Five driving tips for Puerto Vallarta

Whether driving your own car or rental, there are pointers to be shared about the joys and hazards of getting around.
Drive Defensively: We highly recommend you be a defensive driver in Puerto Vallarta and make use of the mirrors in your vehicle. It’s good to know what’s behind you. Being polite is not always the best advice, which you soon discover when relying on turn indicators and speedy traffic lights. If you are making an attempt to change lanes or merge, it never hurts to make eye contact.
Buying Gas: You’ll soon grow familiar with the ubiquitous PEMEX stations, which are plentiful and convenient, even in remote areas. We do not, however, recommend setting out on a long trip without filling up first. Many PEMEX stations are closed, under construction or haven’t opened yet. PEMEX (Petroleos Mexicanos) stations are the color of the Mexican flag, predominately green and use a red eagle as a logo. The price of fuel is the same at every station so don’t drive around looking for a better price as you might in the Northern regions. Fuel costs in 2015 will be in flux, depending on what goes in the international market. Gas can be found cheaper in Border States but will be the same in Puerto Vallarta as most places in Mexico. We always tip the gas station attendants, several of whom are female now, a rare sight until just a handful of years ago.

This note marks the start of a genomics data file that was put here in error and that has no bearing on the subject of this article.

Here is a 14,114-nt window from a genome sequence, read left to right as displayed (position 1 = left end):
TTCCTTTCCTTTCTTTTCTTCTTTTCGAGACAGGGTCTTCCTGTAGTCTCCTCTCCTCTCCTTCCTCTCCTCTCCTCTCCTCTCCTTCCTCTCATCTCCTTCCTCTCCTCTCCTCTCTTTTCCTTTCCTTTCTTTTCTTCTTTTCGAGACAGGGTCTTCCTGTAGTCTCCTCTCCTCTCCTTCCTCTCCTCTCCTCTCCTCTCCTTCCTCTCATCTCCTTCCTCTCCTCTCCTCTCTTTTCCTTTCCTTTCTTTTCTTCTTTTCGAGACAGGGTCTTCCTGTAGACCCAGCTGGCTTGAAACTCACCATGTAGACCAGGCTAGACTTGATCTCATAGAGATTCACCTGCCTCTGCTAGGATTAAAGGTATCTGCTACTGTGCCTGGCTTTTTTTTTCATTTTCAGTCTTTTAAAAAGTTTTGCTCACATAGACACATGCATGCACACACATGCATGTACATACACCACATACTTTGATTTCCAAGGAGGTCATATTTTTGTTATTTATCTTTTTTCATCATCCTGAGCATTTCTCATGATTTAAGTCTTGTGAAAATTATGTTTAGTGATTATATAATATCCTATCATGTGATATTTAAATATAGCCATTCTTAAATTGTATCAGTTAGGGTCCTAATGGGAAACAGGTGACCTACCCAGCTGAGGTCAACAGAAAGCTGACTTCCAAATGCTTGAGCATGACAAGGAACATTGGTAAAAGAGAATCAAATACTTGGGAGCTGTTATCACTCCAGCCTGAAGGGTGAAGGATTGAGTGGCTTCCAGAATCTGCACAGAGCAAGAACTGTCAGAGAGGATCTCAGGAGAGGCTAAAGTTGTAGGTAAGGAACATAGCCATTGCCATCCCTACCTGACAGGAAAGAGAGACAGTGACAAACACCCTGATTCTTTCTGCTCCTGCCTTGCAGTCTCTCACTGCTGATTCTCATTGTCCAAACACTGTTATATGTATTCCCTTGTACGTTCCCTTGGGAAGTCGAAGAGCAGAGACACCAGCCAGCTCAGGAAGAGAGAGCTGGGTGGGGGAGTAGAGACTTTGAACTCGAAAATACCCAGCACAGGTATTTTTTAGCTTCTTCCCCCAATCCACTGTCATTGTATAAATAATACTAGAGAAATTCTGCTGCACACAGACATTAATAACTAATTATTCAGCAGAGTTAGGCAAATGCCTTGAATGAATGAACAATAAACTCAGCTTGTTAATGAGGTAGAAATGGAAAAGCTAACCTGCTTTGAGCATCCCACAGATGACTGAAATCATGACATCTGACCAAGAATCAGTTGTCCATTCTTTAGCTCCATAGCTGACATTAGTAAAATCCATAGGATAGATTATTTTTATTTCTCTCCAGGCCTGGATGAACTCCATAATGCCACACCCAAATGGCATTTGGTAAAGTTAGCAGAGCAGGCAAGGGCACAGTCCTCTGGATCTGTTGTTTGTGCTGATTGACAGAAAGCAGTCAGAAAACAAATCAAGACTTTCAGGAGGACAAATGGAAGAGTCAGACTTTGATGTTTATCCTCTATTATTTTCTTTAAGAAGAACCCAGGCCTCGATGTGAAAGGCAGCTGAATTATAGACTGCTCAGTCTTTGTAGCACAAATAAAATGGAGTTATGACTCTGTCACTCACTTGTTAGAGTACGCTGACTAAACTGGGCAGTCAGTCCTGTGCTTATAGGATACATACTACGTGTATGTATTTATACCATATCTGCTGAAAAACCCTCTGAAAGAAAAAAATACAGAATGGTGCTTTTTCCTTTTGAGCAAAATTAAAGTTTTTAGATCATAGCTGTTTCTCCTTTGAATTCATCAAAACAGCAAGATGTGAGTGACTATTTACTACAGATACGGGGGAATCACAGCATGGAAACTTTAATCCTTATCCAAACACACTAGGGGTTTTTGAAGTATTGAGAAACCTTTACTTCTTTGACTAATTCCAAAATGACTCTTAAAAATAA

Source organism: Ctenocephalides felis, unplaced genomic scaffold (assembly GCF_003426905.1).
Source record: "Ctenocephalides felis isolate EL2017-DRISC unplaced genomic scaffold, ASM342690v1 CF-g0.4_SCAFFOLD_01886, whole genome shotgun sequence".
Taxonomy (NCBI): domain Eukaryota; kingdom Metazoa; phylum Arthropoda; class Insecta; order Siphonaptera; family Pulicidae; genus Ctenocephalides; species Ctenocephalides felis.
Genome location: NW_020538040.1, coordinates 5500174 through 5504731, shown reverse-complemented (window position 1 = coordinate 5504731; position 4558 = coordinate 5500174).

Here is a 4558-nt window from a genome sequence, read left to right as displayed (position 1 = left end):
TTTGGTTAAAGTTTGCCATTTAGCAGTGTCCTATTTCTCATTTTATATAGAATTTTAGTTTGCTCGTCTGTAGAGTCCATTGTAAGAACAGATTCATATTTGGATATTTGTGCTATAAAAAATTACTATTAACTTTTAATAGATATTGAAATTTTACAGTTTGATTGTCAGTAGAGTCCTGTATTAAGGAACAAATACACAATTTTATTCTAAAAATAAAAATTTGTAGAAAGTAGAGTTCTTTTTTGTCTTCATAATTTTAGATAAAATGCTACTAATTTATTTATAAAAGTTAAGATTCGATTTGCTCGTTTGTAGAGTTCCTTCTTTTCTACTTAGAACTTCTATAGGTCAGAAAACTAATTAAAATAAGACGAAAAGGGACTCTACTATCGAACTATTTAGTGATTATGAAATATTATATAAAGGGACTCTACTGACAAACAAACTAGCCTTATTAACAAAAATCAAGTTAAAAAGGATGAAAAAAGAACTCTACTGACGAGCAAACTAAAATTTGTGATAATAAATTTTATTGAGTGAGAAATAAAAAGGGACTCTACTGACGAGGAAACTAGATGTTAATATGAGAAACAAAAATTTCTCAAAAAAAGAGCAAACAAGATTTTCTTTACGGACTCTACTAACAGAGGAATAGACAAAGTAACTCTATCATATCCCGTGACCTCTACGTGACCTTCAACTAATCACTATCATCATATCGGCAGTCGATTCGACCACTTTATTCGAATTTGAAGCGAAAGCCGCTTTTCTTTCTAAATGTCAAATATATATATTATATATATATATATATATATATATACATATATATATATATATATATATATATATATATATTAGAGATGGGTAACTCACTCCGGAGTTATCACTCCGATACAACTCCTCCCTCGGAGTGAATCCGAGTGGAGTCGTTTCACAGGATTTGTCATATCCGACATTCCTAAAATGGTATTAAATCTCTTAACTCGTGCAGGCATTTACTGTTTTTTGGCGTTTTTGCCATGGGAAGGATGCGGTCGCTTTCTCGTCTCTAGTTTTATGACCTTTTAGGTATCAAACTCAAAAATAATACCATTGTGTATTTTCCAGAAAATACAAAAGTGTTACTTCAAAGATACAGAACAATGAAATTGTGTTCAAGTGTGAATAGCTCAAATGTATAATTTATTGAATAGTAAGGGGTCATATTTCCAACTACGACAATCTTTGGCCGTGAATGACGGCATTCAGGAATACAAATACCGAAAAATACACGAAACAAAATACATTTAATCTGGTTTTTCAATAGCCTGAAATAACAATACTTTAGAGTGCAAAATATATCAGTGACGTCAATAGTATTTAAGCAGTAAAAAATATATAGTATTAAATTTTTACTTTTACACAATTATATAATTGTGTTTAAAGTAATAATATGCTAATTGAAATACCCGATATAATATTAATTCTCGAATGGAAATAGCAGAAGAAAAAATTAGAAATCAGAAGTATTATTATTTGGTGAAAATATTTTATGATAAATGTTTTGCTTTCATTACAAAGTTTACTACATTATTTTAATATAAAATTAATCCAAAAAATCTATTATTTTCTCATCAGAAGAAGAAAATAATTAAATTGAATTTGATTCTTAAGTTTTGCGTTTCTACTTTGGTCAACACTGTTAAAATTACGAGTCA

Topes: Defensive driving also applies to Mexican speed bumps. They are not always well marked and have potential of major harm if you hit them at any velocity. You will encounter either a series or perhaps one large tope and they are truly meant to slow you down, not kidding. If you are driving a rental automobile keep within speed limits because, upon your return, they will inspect the underside with a mirror. In rural areas, you will also encounter vados, which are the opposite of topes, dips in the road, which usually indicate some sort of water crossing. Trolls live there.
Animals: Yesterday we watched an exceptionally intelligent dog cross a very busy intersection. While we cringed and prayed for her safe passage, we were quite aware that she is the exception to the rule. Be extremely cautious of animals in all sizes and species (chickens, dogs and cats; cows and burros). This is the main rationale for not driving at night; they are a lot harder to see in the dark.
Police: If you are pulled over in Puerto Vallarta, make sure you have all documents (registration, driver’s license and insurance) at hand. Be polite, apologetic and SMILE. Do NOT offer a bribe. The mordida, as it is known, once the easiest way to avoid a ticket, could be the surest introduction to a Mexican jail. And don’t drink and drive. Checkpoints are often set up to nab offenders and you’ll be arrested if you can’t pass the test.
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Thanks to our guest blogger Adam Garcia for this article!

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